Budget FY2023-24: Senior Citizen Savings Scheme, Other Small Savings Plans Set To Get Big Push From Govt

The government has increased the interest rates for Senior Citizen Savings Scheme (SCSS) from 7.6 per cent to 8 per cent for the last quarter of FY2022-23; it was last revised in the October-December period after staying at 7.4 per cent for nine-successive quarters.

Outlook Money
March 4, 2023
Spending Power Of Seniors To Increase By $1 Trillion By 2050

Spending Power Of Seniors To Increase By $1 Trillion By 2050

Small savings schemes like the Senior Citizen Savings Scheme (SCSS) and Sukanya Samriddhi Yojana (SSY) will continue to receive a major push from the government in the financial year 2023-24, the State Bank of India (SBI ) said in a report on the expectations from the upcoming budget.


It said the government would continue to rely on small saving schemes like SSY by encouraging new registrations in a mission mode. For instance, it may allow one-time registrations for all leftover SSY cases up to 12 years.

The government had recently raised the interest rates for SCSS accounts from 7.6 per cent to 8 per cent in the January-March quarter in addition to other small savings schemes like the National Savings Certificate (NSC) and the Kisan Vikash Patra (KVP). However, the government has left the interest rates for SSY unchanged at 7.6 per cent, last revised in the April-June quarter of FY2020-21.

The report also highlighted the possible constraints in the economy and GDP growth. The FY24 budget, it said, will present a challenge to the government regarding fiscal consolidation amid declining inflation, making it difficult to set a nominal GDP number higher than 10 per cent, with a deflator of 3.5 per cent. The study said it could also mean a higher GDP growth than anticipated at 6.2 per cent.

It is estimated that in FY23, the total government receipts would be higher than the budget estimate at around Rs 2.3 lakh crore due to higher direct tax receipts of Rs 2.2 lakh crore and higher GST receipts at Rs 95,000 crore. The report, though, expects lower dividends at Rs 40,000 crore, lower fuel tax net of cess at Rs 30,000 crore, and lower disinvestment receipts at Rs 15,000-20,000 crore.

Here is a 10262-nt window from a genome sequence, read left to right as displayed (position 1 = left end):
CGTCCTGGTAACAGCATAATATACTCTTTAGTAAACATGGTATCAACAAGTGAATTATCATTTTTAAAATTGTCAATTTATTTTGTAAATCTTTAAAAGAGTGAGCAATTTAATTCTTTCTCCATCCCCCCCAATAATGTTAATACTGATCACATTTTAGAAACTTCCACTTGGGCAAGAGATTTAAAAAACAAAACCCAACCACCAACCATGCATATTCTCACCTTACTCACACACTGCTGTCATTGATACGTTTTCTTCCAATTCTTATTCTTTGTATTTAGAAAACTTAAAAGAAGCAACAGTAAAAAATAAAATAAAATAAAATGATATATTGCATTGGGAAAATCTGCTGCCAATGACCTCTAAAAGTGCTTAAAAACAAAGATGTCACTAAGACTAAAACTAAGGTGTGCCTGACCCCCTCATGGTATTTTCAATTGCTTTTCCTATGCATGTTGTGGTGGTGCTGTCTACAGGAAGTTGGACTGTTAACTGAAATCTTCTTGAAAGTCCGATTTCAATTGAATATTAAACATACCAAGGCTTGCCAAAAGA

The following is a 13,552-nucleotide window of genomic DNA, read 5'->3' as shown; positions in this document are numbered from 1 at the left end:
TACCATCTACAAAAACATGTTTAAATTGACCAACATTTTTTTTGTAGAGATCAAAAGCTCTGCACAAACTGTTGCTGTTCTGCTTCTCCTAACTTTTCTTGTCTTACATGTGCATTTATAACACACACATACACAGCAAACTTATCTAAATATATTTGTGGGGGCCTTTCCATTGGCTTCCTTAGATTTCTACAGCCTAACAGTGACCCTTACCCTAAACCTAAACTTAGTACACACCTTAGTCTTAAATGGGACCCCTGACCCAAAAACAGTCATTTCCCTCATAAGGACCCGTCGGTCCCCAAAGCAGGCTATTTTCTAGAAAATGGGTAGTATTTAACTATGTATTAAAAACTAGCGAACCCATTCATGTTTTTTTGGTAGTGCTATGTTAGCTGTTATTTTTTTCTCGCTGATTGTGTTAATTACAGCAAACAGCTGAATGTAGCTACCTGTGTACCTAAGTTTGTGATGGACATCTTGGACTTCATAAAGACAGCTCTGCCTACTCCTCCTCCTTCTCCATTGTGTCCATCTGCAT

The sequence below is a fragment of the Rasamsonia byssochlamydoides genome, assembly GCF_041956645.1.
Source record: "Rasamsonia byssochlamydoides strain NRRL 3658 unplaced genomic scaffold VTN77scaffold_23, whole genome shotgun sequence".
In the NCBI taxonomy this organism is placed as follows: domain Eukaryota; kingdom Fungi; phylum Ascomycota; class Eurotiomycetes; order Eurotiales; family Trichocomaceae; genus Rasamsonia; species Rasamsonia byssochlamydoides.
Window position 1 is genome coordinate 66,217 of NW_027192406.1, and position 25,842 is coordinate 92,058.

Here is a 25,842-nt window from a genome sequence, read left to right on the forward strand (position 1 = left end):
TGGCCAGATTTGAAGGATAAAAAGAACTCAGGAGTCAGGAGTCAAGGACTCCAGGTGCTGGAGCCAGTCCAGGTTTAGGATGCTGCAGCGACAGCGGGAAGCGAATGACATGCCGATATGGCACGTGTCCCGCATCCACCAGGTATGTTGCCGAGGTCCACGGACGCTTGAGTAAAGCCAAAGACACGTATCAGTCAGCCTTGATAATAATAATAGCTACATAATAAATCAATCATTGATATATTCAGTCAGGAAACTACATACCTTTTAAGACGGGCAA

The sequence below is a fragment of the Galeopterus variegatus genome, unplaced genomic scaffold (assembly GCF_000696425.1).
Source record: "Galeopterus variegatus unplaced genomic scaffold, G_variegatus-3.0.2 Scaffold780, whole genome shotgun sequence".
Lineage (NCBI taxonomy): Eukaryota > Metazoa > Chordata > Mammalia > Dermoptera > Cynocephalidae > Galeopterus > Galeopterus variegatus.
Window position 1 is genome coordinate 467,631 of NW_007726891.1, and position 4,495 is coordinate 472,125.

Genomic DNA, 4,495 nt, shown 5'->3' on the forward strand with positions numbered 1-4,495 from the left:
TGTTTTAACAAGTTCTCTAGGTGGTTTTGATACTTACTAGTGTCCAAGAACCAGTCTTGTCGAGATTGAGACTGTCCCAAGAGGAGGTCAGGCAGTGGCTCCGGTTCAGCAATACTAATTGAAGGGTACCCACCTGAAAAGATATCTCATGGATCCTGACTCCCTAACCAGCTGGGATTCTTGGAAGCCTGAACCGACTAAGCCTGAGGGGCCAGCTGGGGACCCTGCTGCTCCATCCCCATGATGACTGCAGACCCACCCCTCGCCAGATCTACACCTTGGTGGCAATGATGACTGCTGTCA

Meanwhile, the expenditure is also likely to be on the higher side at around Rs 3 lakh crore due to higher subsidy bills and additional spending announced by the government.

As a result, the FY23 fiscal deficit is expected to be Rs 17.5 lakh crore. However, the higher nominal GDP growth estimates at 15.4 per cent would help keep the fiscal deficit at 6.4 per cent.

In FY24, it expects the government expenditure to increase by around 8.2 per cent over the FY23 estimates to Rs 46.0 lakh crore. Subsidy bills, which increased significantly in FY23, will probably reduce to around Rs 3.8-4.0 lakh crore in FY24, but capital expenditure is expected to grow by 12 per cent.

Other Key Highlights

· Government receipts (minus borrowing and other liabilities) are expected to grow by 12.1 per cent

· Tax revenue receipts growth likely at 11.0 per cent.

· FY24 Fiscal deficit is estimated to be at around Rs 17.95 lakh crore or 6.0 per cent of GDP , resulting in fiscal consolidation of 40 bps (basis points) from the current fiscal.

· The government’s net market borrowing in FY24 will be around Rs 11.7 lakh crore, and gross borrowings are expected to be around Rs 16.1 lakh crore.

· The states are likely to borrow around Rs 8 lakh crore in FY23, lower than earlier anticipated.

· In FY24, the gross borrowing by the centre and states is likely to be Rs 24.3 lakh crore, up from Rs 22.2 lakh crore in FY23, and net borrowings would be Rs 17.0 lakh crore, up from Rs 16.7 lakh crore in FY23.

· Historically, the spread between the repo and G-Sec averaged 70 bps, thus, with the terminal repo rate expected at 6.5 per cent, the 10 year G-Sec yield could decline to 7.1-7.20 per cent.

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